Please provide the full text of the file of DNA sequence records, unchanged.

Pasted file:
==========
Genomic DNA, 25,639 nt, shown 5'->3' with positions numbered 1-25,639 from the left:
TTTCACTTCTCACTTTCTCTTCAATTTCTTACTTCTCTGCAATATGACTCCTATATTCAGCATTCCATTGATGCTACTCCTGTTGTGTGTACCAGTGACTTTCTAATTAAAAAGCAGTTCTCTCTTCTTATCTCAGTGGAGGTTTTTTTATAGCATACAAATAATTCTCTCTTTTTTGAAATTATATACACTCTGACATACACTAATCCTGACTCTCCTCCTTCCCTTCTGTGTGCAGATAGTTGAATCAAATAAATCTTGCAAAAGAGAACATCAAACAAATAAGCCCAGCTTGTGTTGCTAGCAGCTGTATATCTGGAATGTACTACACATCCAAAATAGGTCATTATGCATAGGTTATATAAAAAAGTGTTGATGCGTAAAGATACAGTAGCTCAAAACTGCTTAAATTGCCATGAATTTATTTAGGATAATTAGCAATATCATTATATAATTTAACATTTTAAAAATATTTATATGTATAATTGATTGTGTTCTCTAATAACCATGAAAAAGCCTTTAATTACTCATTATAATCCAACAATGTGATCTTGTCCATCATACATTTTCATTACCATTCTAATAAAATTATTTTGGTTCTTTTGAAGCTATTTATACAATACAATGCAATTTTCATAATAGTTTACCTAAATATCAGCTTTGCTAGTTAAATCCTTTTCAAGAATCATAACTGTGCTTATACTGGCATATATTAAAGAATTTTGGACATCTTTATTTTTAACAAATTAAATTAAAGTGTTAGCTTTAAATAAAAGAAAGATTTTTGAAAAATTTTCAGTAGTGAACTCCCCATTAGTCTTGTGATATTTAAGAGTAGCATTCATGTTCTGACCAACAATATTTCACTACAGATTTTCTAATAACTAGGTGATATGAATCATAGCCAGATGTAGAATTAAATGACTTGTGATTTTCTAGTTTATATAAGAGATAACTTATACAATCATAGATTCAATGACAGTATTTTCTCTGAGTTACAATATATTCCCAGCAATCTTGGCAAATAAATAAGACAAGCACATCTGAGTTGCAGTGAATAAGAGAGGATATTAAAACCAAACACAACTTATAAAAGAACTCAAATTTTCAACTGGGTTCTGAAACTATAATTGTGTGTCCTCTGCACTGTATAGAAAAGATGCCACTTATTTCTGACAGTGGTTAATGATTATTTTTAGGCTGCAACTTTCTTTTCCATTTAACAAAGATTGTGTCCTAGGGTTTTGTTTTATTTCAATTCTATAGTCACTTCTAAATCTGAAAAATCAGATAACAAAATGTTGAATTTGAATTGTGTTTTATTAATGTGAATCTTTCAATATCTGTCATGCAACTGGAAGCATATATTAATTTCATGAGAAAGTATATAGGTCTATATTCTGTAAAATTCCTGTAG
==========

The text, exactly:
Genomic DNA, 25,639 nt, shown 5'->3' with positions numbered 1-25,639 from the left:
TTTCACTTCTCACTTTCTCTTCAATTTCTTACTTCTCTGCAATATGACTCCTATATTCAGCATTCCATTGATGCTACTCCTGTTGTGTGTACCAGTGACTTTCTAATTAAAAAGCAGTTCTCTCTTCTTATCTCAGTGGAGGTTTTTTTATAGCATACAAATAATTCTCTCTTTTTTGAAATTATATACACTCTGACATACACTAATCCTGACTCTCCTCCTTCCCTTCTGTGTGCAGATAGTTGAATCAAATAAATCTTGCAAAAGAGAACATCAAACAAATAAGCCCAGCTTGTGTTGCTAGCAGCTGTATATCTGGAATGTACTACACATCCAAAATAGGTCATTATGCATAGGTTATATAAAAAAGTGTTGATGCGTAAAGATACAGTAGCTCAAAACTGCTTAAATTGCCATGAATTTATTTAGGATAATTAGCAATATCATTATATAATTTAACATTTTAAAAATATTTATATGTATAATTGATTGTGTTCTCTAATAACCATGAAAAAGCCTTTAATTACTCATTATAATCCAACAATGTGATCTTGTCCATCATACATTTTCATTACCATTCTAATAAAATTATTTTGGTTCTTTTGAAGCTATTTATACAATACAATGCAATTTTCATAATAGTTTACCTAAATATCAGCTTTGCTAGTTAAATCCTTTTCAAGAATCATAACTGTGCTTATACTGGCATATATTAAAGAATTTTGGACATCTTTATTTTTAACAAATTAAATTAAAGTGTTAGCTTTAAATAAAAGAAAGATTTTTGAAAAATTTTCAGTAGTGAACTCCCCATTAGTCTTGTGATATTTAAGAGTAGCATTCATGTTCTGACCAACAATATTTCACTACAGATTTTCTAATAACTAGGTGATATGAATCATAGCCAGATGTAGAATTAAATGACTTGTGATTTTCTAGTTTATATAAGAGATAACTTATACAATCATAGATTCAATGACAGTATTTTCTCTGAGTTACAATATATTCCCAGCAATCTTGGCAAATAAATAAGACAAGCACATCTGAGTTGCAGTGAATAAGAGAGGATATTAAAACCAAACACAACTTATAAAAGAACTCAAATTTTCAACTGGGTTCTGAAACTATAATTGTGTGTCCTCTGCACTGTATAGAAAAGATGCCACTTATTTCTGACAGTGGTTAATGATTATTTTTAGGCTGCAACTTTCTTTTCCATTTAACAAAGATTGTGTCCTAGGGTTTTGTTTTATTTCAATTCTATAGTCACTTCTAAATCTGAAAAATCAGATAACAAAATGTTGAATTTGAATTGTGTTTTATTAATGTGAATCTTTCAATATCTGTCATGCAACTGGAAGCATATATTAATTTCATGAGAAAGTATATAGGTCTATATTCTGTAAAATTCCTGTAG